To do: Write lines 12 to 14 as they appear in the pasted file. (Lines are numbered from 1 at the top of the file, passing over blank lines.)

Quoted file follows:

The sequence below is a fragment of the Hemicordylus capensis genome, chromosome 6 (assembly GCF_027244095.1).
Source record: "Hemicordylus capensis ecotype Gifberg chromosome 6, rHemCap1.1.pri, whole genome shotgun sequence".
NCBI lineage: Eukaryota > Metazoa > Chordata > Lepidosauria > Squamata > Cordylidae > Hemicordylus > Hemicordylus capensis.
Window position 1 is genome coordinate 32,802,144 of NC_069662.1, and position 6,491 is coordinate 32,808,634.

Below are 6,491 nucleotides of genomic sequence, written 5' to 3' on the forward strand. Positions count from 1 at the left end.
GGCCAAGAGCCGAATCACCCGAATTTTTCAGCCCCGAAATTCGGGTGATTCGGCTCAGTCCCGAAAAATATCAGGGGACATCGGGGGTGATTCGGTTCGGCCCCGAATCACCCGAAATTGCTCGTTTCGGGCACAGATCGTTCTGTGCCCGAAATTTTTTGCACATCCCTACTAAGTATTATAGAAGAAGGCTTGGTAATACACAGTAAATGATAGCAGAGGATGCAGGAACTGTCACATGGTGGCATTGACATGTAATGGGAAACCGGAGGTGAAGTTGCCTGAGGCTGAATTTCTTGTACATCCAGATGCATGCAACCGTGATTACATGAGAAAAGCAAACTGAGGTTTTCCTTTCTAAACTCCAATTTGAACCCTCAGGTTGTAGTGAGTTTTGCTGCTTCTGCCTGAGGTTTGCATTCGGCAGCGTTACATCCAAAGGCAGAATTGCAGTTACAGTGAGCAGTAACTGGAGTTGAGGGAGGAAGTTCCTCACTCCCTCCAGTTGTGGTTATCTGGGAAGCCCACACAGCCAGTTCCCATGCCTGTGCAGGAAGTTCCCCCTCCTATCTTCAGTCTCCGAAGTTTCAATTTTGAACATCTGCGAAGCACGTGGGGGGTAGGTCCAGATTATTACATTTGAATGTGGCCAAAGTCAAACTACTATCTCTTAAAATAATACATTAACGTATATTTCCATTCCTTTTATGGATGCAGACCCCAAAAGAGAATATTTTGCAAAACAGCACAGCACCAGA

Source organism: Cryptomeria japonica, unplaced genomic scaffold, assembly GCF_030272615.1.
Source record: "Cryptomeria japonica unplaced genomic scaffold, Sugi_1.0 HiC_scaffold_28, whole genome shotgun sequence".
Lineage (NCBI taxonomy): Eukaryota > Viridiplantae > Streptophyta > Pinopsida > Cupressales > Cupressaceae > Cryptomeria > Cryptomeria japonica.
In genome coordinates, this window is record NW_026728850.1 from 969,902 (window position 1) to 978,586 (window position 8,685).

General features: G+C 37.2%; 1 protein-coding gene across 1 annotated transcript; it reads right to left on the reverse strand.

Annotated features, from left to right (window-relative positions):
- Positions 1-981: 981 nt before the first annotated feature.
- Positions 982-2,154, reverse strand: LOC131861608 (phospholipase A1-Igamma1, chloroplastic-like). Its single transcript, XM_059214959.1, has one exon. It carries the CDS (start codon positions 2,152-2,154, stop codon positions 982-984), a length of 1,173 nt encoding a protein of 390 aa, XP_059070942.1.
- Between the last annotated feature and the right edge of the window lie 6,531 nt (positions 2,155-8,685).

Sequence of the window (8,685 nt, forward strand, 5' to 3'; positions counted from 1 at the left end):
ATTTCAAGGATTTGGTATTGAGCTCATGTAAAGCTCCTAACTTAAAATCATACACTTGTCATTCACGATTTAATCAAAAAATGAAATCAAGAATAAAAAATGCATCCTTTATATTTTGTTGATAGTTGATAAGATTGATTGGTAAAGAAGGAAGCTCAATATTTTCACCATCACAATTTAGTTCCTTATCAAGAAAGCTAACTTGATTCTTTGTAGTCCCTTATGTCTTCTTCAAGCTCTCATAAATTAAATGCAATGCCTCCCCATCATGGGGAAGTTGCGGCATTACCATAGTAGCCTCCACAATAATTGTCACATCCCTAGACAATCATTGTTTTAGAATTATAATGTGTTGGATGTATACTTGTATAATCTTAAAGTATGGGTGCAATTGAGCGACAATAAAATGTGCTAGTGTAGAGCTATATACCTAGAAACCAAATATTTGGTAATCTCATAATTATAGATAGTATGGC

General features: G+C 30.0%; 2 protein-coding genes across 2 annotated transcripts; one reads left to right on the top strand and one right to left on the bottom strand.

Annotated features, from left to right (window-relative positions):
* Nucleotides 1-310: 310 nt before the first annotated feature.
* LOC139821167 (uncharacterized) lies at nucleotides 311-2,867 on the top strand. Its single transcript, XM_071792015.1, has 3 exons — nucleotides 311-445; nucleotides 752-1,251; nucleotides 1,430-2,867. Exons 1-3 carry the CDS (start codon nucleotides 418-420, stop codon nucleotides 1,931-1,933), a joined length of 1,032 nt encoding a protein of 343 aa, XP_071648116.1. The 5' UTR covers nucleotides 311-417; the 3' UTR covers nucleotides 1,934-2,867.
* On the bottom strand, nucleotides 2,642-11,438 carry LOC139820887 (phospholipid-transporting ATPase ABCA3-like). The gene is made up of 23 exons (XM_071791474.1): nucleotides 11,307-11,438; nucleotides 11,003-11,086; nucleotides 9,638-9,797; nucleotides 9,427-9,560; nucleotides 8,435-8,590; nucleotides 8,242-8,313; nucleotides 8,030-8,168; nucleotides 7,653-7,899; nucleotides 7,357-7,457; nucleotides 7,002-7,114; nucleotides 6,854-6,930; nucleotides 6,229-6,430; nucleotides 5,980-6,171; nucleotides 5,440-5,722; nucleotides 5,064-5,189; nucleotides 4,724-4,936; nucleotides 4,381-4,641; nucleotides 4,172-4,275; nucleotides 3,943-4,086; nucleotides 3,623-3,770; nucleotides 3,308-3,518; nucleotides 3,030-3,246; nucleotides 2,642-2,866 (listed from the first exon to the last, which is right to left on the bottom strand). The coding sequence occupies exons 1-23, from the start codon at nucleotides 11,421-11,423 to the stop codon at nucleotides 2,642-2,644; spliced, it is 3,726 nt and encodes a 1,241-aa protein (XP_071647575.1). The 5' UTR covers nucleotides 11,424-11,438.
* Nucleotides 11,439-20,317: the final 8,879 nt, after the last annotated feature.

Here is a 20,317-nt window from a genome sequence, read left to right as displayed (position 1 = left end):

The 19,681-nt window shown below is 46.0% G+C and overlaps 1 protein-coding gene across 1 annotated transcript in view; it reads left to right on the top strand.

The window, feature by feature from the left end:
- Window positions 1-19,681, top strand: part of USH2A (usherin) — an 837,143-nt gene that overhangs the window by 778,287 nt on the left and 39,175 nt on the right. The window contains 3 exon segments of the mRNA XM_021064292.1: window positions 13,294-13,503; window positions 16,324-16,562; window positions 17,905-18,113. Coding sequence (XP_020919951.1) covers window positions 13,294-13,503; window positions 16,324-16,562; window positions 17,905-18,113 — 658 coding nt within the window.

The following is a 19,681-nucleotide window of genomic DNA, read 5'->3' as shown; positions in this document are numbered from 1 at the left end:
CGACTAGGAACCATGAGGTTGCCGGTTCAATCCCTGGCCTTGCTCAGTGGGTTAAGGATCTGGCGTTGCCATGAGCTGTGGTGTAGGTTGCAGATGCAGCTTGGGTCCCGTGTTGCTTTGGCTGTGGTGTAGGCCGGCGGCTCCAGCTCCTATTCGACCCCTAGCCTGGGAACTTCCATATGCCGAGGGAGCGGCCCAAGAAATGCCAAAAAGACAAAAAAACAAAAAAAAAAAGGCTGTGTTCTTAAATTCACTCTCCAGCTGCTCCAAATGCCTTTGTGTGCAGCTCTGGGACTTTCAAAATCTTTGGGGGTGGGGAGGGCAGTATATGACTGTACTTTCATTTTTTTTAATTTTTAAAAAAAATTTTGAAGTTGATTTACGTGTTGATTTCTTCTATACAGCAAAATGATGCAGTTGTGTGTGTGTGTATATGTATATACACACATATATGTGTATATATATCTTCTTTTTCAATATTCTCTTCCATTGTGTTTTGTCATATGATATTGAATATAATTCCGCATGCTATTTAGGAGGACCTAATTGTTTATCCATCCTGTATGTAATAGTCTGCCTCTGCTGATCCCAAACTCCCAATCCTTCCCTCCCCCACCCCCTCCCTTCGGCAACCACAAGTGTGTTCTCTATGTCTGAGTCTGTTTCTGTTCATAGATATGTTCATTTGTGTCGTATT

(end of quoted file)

Annotated features, from left to right (window-relative positions):
- Positions 1-981: 981 nt before the first annotated feature.
- Positions 982-2,154, reverse strand: LOC131861608 (phospholipase A1-Igamma1, chloroplastic-like). Its single transcript, XM_059214959.1, has one exon. It carries the CDS (start codon positions 2,152-2,154, stop codon positions 982-984), a length of 1,173 nt encoding a protein of 390 aa, XP_059070942.1.